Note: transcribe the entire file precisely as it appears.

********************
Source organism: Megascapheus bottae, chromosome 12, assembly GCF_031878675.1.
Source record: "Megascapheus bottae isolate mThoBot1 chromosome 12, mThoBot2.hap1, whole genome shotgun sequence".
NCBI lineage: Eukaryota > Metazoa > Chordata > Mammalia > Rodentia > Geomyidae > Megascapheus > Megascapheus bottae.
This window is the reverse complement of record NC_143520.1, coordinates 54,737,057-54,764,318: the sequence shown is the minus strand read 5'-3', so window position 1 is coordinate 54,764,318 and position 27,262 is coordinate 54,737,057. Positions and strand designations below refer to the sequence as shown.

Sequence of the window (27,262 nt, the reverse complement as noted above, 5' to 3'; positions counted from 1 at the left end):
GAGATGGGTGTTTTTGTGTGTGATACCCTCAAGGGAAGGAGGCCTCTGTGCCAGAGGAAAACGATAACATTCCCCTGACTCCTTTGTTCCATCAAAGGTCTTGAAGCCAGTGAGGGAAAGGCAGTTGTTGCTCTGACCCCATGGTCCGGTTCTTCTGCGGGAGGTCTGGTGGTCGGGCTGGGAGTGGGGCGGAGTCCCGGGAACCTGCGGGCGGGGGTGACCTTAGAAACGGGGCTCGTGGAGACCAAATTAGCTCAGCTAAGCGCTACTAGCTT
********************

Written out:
Source organism: Megascapheus bottae, chromosome 12, assembly GCF_031878675.1.
Source record: "Megascapheus bottae isolate mThoBot1 chromosome 12, mThoBot2.hap1, whole genome shotgun sequence".
NCBI lineage: Eukaryota > Metazoa > Chordata > Mammalia > Rodentia > Geomyidae > Megascapheus > Megascapheus bottae.
This window is the reverse complement of record NC_143520.1, coordinates 54,737,057-54,764,318: the sequence shown is the minus strand read 5'-3', so window position 1 is coordinate 54,764,318 and position 27,262 is coordinate 54,737,057. Positions and strand designations below refer to the sequence as shown.

Sequence of the window (27,262 nt, the reverse complement as noted above, 5' to 3'; positions counted from 1 at the left end):
GAGATGGGTGTTTTTGTGTGTGATACCCTCAAGGGAAGGAGGCCTCTGTGCCAGAGGAAAACGATAACATTCCCCTGACTCCTTTGTTCCATCAAAGGTCTTGAAGCCAGTGAGGGAAAGGCAGTTGTTGCTCTGACCCCATGGTCCGGTTCTTCTGCGGGAGGTCTGGTGGTCGGGCTGGGAGTGGGGCGGAGTCCCGGGAACCTGCGGGCGGGGGTGACCTTAGAAACGGGGCTCGTGGAGACCAAATTAGCTCAGCTAAGCGCTACTAGCTT